Kadmiel Enders: Making A Difference through High Jump

Kadmiel Enders: “I go into competitions with a fixed mind; I do not let the performance of other athletes intimidate me and I use all of my skills to take me to the top.”

Football might be the most popular sports around the globe, but in Jamaica, track and field has more followers than soccer.

It is no secret that in Liberia football dominates the sporting arena—a dominance that originates from childhood through high schools and on to the national scene.

Others sports of attraction are kickball – a female sport – and basketball (which also has its beginning in schools) being the only sports available for students as part of their extracurricular activities.

There is still track and field that does not receive huge government support but attracts many young Liberians, one of who is Kadmiel Enders. Kadmiel graduated from Kingdom Foundation High School in Paynesville, and has found a path to his future.

“I like to do things differently regardless of what people think of it,” is the philosophy of high jumper Enders.

As a kid, he said he was good at soccer and his coach would include him in the team, but deep down his heart, “I didn’t want to join the huge number of people playing football. This could make it difficult for me and others who want to have the chance to explore their talents.”

Inspired by his sister Keziah (also a high jumper), Kadmiel burst on the national scene in 2010 during a national trial at the Samuel Kanyon Doe Sports Complex when he jumped 1.6m.

“I was a stranger to high jump and went into the trial with confidence and surprisingly came up as the highest jumper,” Enders recalled.

Even though track and field has brought him the highest number of awards, he said he does not have access to training equipment to prepare him for competitions; and given how difficult it is, he practices without a coach.

“I go into competitions with a fixed mind; I do not let the performance of other athletes intimidate me and I use all my skills to take me to the top,” Enders said, which has brought him success.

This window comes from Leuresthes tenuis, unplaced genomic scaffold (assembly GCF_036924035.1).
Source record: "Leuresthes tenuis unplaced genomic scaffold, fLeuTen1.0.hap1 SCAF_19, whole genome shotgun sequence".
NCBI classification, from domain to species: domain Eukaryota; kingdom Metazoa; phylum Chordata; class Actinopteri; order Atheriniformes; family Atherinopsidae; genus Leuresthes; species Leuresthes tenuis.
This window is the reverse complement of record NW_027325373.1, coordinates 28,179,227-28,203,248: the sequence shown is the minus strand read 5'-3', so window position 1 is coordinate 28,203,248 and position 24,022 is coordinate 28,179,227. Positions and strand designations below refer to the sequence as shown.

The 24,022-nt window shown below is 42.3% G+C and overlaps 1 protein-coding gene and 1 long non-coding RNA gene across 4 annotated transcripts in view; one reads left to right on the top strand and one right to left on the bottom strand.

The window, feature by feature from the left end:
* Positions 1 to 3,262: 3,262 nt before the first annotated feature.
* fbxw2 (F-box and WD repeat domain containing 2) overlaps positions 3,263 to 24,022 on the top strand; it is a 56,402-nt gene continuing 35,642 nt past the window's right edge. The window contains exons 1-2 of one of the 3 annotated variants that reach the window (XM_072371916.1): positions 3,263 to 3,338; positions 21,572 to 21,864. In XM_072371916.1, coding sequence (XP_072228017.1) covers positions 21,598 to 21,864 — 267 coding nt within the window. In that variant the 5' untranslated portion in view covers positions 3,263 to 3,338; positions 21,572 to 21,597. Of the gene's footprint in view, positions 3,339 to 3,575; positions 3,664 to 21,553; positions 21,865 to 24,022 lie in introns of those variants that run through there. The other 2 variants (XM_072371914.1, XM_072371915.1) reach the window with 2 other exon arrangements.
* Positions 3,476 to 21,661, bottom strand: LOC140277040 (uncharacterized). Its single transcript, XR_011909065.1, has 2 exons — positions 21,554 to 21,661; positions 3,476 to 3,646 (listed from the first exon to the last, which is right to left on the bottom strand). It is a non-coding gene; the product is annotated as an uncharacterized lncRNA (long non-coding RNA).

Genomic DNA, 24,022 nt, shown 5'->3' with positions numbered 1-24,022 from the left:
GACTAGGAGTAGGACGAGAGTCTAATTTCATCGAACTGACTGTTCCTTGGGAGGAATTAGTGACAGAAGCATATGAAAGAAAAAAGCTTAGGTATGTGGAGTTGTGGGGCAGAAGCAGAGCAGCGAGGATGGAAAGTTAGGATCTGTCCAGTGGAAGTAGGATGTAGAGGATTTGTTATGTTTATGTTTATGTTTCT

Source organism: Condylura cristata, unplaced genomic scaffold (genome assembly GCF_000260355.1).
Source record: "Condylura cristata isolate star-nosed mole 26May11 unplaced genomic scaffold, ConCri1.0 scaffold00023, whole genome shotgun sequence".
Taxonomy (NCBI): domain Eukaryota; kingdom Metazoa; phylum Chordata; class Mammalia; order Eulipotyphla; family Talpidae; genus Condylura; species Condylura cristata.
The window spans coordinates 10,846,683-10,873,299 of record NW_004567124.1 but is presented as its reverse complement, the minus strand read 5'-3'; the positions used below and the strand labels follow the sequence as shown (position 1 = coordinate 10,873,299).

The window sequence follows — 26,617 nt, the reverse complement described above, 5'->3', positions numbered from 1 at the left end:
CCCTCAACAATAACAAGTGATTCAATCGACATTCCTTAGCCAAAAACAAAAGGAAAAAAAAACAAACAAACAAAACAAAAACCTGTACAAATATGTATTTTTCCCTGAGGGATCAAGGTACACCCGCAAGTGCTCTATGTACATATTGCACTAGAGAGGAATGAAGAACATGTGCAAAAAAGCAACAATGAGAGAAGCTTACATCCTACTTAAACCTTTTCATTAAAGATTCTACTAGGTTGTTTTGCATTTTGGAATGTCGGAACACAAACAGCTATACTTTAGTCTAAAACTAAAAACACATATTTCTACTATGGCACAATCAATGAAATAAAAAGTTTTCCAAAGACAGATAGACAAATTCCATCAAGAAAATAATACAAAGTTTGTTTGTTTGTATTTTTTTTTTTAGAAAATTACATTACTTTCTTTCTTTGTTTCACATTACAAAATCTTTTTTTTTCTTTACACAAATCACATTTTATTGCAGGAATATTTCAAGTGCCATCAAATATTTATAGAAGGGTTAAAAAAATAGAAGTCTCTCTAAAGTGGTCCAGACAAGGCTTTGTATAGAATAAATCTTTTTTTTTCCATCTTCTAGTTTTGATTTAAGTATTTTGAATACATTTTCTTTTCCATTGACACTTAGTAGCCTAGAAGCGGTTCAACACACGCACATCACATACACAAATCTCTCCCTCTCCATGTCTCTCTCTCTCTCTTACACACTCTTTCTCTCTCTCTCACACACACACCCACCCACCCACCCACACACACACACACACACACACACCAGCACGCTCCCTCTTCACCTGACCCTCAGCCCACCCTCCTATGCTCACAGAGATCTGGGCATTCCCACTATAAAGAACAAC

Enders: “I like to do things differently regardless of what people think of it.”- Kamdiel Enders.

In 2012 he finished second at the ECOWAS Games in Accra, Ghana and in Liberia won first place in the County Meet.

Enders’ worst performance so far in his career, he said, was in 2013 when he finished 6th in the African Junior Athletics Championships in Mauritius.

He recovered from his worst performance to win second place in Ouagadougou, Burkina Faso in a sub-regional junior competition.

And the 22-year-old added another gold medal to his successes during the 2017 West Africa Championship in Conakry, Guinea after he jumped 1.90m to win the men’s category on May 14. Bigger competitions lie ahead and Enders has a big dream.

He said his role model is Qatar’s Mutaz Essa Barshim.

Barshim, 26, is a high jumper who holds his country, Qatar and the Asian record. He won a gold medal at the 2017 World Championships, a silver medal at the 2016 Summer Olympics in Rio de Janeiro and a bronze medal at the 2012 Summer Olympics in London.

“My dream is to compete at major competitions against other athletes to show to the world what I am capable of doing by making the difference, fly the Liberian flag high and become a role model for others,” Enders said.


  • Anthony Kokoi is a young Liberian sports writer who has an ever-growing passion for the development of the game of football (soccer) and other sports. For the past few years, he has been passionately engaged in reporting the developments of the game in the country. He is an associate member of the Sports Writers Association of Liberia (SWAL). He is a promoter of young talents. He also writes match reports and makes an analysis of Liberian Football.

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